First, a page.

Lara Baladi in Ukrainian Exhibition: Revolutionize!

Watch Out for Zuzu Detail. Vox Populi, Tahrir Archives online open source platform. Revolutionize, Mystetskyi Arsenal. Lara Baladi, 2018.
ACT at MIT

ACT Lecturer Lara Baladi is taking part in the upcoming show, Revolutionize! in Ukraine. The show will open on November 21 at the Mystetskyi arsenal in Kiev. Revolutionize! is an international research and exhibition project that brings together art and museum institutions from Ukraine and the Netherlands. 36 contemporary artists and art groups from 15 countries will analyze the social phenomenon of revolutions through artistic mediums including installation, painting, multimedia, photography, and video. The exhibition will also present artifacts from the National Museum of the Revolution of Dignity collection.

Revolutionize! A user guide towards 2024

The exhibition Revolutionize! marks the 5th anniversary of the Revolution of Dignity (Euromaidan) as well as the 15th anniversary of the Orange Revolution. In anticipation of the permanent venue of the Museum of the Revolution of Dignity, the exhibition at Mystestkyi Arsenal presents an experimental and momentary model for the museum. In such manner the exhibition Revolutionize! raises a fundamental question: How to access recent events and allow space for the multiplicity of voices that should be heard when history is still in the making? Hence, this speculative project is a contribution to the thinking exercise that precedes the creation of a new museum and the commemoration of past events. In this case the thinking exercise is not solely based on theory and discourse, but is rooted in contemporary artistic practices as well as artifacts and objects from the Revolution of Dignity. Personal, critical and retrospective takes on the particular historical event – the Revolution of Dignity – will be represented by the artworks of Ukrainian and international artists, examples of collective creativity of Maidan, artifacts and objects.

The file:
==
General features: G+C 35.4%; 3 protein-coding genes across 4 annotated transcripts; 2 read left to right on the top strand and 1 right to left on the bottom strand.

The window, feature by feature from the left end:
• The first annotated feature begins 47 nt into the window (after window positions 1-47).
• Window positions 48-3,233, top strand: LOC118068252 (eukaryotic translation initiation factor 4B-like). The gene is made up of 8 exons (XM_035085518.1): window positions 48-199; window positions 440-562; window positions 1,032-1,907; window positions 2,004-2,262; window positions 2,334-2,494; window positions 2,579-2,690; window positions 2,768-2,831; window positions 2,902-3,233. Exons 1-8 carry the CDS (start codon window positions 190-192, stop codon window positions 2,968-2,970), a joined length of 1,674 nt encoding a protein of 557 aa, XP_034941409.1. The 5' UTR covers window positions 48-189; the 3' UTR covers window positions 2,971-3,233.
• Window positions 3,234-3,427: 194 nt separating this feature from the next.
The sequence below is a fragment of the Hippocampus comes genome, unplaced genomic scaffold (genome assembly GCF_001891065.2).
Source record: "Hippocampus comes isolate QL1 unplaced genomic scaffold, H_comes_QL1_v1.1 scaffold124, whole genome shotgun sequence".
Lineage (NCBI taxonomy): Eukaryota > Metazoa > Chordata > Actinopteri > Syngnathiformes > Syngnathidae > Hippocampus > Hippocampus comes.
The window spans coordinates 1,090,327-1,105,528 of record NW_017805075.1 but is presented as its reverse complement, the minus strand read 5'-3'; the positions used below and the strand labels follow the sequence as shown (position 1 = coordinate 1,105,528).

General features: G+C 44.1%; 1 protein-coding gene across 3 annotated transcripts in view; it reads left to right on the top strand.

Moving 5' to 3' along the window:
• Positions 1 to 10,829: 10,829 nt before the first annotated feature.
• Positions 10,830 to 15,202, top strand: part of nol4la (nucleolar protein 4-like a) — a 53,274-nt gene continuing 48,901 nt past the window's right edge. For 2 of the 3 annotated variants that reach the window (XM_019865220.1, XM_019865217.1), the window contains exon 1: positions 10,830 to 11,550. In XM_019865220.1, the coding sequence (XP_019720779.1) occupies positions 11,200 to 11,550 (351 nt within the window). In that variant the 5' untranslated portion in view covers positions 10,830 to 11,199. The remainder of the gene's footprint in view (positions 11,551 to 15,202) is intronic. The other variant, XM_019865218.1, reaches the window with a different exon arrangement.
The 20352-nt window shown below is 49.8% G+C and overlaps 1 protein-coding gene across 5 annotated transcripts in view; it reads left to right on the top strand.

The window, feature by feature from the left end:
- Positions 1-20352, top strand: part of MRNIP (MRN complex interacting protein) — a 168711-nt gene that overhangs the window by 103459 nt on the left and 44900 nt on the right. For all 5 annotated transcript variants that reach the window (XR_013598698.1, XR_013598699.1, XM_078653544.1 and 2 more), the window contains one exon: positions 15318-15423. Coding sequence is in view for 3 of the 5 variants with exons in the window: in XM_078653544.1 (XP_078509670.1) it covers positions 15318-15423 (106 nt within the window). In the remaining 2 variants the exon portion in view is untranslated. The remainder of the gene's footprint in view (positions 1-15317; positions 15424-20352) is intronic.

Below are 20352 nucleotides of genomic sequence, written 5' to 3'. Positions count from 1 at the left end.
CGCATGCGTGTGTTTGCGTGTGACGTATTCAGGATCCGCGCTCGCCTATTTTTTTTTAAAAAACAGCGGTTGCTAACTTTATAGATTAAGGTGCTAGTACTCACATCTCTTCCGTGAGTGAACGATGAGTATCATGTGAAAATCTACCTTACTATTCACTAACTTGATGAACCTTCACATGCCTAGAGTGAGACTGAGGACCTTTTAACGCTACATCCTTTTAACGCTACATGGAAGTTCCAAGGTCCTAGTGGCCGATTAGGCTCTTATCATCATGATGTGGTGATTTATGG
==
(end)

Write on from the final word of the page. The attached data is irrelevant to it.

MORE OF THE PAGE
A museum is a place where a society tells stories to itself about what is significant in its history and culture. How can the story that will be told at the future Museum of the Revolution of Dignity include multiple voices, to ensure that the narrative does not transform into a singular, hegemonic description of history? Working towards a non-static, inclusive exhibition, Revolutionize! will adopt a front stage / backstage structure borrowed from theater, demonstrating how revealed and hidden positions and actors are simultaneously at work in society. Depending upon your whereabouts within this structure your position constantly shifts, from being visible to not being visible, from being the observer into being the one who is surveyed, from enemy into ally, from activist to artist. After all, the theater is a place where roles are easily reversed, where nothing is what it seems, where the real and the symbolic coincide and where different times can intersect and historical narratives can continuously be retold.